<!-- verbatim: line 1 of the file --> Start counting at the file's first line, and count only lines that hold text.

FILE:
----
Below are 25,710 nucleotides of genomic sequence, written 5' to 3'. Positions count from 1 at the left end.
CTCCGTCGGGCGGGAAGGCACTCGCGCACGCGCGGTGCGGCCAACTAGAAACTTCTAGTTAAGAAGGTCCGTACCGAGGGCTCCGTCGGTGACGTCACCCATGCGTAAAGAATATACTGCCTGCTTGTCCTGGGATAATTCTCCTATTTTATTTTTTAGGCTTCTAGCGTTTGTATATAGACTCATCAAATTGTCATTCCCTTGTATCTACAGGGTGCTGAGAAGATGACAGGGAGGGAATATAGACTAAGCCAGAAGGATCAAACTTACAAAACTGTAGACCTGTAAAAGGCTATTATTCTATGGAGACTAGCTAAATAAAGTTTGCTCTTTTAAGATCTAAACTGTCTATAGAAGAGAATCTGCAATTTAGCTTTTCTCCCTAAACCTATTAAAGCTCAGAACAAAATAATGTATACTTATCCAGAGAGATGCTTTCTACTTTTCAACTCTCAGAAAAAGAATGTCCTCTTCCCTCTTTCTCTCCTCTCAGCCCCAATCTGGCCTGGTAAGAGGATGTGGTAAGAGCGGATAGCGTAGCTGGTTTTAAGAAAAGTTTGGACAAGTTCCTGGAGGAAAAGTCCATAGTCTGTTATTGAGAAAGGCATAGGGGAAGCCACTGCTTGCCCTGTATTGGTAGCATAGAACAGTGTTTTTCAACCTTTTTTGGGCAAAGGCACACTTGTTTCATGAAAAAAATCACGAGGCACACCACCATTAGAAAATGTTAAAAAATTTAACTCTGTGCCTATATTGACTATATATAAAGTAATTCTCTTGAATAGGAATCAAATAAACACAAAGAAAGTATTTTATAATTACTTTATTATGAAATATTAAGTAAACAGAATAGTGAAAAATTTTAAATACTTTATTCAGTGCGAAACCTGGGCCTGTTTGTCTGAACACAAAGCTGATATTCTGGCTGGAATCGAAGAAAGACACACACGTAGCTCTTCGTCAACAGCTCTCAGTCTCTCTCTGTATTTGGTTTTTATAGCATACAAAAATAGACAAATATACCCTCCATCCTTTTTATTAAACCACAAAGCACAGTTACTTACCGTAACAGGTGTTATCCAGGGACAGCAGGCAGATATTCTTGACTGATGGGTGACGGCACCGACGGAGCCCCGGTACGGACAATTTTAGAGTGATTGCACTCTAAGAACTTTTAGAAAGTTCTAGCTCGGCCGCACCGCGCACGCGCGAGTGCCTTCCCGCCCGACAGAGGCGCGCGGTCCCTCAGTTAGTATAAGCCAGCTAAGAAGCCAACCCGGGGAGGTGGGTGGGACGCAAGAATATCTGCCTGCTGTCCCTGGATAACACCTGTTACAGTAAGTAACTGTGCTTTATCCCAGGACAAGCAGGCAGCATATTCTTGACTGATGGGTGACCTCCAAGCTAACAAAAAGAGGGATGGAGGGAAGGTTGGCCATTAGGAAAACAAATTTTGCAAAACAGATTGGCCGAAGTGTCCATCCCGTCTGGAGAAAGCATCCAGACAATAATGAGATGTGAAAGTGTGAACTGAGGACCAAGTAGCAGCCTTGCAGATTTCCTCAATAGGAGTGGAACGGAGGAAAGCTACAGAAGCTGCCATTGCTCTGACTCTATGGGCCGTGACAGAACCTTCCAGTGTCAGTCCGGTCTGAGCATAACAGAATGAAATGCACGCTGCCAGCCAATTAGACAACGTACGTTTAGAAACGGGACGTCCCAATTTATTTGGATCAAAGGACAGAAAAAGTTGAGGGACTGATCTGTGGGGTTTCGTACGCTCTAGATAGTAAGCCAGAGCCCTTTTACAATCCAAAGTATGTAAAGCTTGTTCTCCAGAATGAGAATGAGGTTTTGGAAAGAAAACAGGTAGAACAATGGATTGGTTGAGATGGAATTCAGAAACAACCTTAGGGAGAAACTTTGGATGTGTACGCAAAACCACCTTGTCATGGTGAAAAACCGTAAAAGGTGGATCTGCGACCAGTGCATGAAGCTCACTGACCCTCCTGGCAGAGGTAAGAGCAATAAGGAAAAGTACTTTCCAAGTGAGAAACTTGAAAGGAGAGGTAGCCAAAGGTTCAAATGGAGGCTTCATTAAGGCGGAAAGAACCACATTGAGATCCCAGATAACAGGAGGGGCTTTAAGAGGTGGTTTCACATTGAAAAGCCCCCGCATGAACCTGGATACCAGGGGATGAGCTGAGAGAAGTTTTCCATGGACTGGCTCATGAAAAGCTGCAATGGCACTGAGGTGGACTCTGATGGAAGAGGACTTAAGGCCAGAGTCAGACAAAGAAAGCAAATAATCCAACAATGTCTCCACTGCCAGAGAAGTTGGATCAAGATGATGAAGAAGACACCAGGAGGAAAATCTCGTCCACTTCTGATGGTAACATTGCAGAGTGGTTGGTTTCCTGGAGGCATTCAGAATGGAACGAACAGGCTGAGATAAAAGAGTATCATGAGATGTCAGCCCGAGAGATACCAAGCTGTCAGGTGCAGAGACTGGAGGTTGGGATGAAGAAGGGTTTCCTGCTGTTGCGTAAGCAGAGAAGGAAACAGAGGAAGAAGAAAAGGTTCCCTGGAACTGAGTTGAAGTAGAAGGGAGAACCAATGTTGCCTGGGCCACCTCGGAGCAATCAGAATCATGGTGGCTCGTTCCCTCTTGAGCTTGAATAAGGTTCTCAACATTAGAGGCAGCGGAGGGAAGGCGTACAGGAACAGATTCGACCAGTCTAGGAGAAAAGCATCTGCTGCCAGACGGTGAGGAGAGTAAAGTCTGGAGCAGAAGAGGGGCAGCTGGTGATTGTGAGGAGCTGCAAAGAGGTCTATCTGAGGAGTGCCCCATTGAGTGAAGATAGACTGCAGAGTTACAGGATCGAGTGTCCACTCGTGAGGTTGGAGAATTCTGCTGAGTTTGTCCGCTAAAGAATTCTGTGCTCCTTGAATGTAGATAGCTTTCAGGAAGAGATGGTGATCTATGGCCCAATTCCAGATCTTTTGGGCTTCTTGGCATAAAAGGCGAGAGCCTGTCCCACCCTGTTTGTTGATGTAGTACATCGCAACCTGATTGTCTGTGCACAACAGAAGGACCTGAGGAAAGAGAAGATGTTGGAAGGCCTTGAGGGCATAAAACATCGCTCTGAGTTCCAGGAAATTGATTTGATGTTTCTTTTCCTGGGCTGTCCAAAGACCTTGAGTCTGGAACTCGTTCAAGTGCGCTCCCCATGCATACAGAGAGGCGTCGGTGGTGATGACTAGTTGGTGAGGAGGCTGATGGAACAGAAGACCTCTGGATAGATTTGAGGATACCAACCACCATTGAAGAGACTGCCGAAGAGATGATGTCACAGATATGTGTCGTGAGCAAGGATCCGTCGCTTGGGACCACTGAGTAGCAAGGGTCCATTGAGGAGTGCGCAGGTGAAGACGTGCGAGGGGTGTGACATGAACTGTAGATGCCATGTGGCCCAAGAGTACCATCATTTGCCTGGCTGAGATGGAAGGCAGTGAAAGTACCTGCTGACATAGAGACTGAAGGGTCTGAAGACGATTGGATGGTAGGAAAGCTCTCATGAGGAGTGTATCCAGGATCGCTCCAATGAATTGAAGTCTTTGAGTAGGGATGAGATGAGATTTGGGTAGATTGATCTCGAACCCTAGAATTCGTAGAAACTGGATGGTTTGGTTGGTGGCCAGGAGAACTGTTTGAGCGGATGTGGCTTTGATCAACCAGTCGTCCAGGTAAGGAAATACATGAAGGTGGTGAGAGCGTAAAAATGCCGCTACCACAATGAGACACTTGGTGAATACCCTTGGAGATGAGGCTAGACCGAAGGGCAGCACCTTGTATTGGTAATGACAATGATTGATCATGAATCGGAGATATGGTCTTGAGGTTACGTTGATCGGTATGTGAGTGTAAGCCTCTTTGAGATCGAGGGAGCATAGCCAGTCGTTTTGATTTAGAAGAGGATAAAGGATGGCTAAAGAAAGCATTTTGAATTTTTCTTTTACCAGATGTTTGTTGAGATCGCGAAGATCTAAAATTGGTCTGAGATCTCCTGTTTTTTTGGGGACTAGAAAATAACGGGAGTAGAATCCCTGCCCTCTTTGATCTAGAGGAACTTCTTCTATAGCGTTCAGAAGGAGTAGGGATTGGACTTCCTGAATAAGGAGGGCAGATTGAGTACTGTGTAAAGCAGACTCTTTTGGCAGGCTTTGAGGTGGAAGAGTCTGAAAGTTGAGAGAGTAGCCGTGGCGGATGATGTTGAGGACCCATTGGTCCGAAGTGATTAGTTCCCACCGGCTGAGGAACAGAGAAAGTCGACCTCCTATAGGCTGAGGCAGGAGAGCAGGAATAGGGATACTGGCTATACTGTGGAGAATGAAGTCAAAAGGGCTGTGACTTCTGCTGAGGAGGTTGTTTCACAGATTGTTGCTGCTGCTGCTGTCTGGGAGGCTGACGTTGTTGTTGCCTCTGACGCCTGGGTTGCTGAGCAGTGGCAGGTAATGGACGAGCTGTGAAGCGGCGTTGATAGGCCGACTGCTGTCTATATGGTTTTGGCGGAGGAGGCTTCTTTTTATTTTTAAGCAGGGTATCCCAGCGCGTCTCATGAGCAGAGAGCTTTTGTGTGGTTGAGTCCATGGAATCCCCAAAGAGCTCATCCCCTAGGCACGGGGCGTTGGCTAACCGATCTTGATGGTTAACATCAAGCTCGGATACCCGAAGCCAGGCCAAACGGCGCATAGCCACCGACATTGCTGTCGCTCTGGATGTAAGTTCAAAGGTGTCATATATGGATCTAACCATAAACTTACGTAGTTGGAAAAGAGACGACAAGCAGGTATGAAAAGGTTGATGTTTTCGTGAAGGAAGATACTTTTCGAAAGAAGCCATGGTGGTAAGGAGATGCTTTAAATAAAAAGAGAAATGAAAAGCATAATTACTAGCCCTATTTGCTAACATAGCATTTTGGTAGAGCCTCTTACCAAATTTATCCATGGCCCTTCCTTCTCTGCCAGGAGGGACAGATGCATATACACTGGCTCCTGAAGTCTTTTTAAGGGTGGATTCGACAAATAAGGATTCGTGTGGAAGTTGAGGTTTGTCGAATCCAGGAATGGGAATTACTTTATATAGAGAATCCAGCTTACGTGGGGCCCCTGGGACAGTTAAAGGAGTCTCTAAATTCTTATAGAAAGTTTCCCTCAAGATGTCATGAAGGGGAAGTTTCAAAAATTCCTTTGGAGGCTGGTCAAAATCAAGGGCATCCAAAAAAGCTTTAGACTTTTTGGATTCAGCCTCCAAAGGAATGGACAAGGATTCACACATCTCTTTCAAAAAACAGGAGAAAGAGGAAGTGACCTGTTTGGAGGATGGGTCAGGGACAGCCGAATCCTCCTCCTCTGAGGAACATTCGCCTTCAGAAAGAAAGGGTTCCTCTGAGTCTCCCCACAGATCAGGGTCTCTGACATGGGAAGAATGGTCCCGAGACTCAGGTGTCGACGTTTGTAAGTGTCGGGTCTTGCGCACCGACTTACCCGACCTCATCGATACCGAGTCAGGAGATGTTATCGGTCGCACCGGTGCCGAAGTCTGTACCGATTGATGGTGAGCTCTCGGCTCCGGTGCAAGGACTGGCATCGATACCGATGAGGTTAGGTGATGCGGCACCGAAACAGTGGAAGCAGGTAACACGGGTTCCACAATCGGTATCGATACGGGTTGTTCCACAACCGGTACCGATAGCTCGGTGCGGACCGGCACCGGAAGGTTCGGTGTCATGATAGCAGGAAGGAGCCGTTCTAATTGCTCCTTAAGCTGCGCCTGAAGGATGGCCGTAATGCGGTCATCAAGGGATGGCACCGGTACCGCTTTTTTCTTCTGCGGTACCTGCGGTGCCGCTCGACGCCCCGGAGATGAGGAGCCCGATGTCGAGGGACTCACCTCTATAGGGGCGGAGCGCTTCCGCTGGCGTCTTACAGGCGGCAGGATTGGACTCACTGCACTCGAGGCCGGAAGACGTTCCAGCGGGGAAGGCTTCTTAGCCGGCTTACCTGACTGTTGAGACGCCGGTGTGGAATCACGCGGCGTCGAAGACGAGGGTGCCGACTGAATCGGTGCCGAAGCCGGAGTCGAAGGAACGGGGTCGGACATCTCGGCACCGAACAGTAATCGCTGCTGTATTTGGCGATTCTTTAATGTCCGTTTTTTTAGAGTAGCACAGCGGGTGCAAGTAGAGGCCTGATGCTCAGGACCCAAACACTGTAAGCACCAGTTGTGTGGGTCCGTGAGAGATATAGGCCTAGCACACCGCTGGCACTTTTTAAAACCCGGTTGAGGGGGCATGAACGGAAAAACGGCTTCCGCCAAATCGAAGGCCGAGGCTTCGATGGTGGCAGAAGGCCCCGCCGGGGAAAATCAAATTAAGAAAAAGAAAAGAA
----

Below are 25,710 nucleotides of genomic sequence, written 5' to 3'. Positions count from 1 at the left end.